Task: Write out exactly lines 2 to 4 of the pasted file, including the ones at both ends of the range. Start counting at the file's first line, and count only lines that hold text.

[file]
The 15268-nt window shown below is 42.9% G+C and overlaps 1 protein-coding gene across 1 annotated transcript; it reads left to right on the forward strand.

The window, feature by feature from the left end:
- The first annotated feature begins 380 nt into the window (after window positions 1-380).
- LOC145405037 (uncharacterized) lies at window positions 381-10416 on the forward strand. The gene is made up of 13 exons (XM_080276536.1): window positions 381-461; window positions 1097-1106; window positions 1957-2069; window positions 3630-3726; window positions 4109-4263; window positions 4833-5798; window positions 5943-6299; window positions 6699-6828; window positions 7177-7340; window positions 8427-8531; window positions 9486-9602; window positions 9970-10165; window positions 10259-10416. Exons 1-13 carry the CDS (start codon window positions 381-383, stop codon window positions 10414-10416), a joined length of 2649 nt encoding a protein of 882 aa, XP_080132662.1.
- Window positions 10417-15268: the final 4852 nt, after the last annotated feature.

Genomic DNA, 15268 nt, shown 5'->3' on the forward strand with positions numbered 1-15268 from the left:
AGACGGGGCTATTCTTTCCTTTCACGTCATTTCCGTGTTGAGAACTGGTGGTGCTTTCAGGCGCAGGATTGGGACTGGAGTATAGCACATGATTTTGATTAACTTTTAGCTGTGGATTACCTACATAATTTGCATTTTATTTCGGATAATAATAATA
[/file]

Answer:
The window, feature by feature from the left end:
- The first annotated feature begins 380 nt into the window (after window positions 1-380).
- LOC145405037 (uncharacterized) lies at window positions 381-10416 on the forward strand. The gene is made up of 13 exons (XM_080276536.1): window positions 381-461; window positions 1097-1106; window positions 1957-2069; window positions 3630-3726; window positions 4109-4263; window positions 4833-5798; window positions 5943-6299; window positions 6699-6828; window positions 7177-7340; window positions 8427-8531; window positions 9486-9602; window positions 9970-10165; window positions 10259-10416. Exons 1-13 carry the CDS (start codon window positions 381-383, stop codon window positions 10414-10416), a joined length of 2649 nt encoding a protein of 882 aa, XP_080132662.1.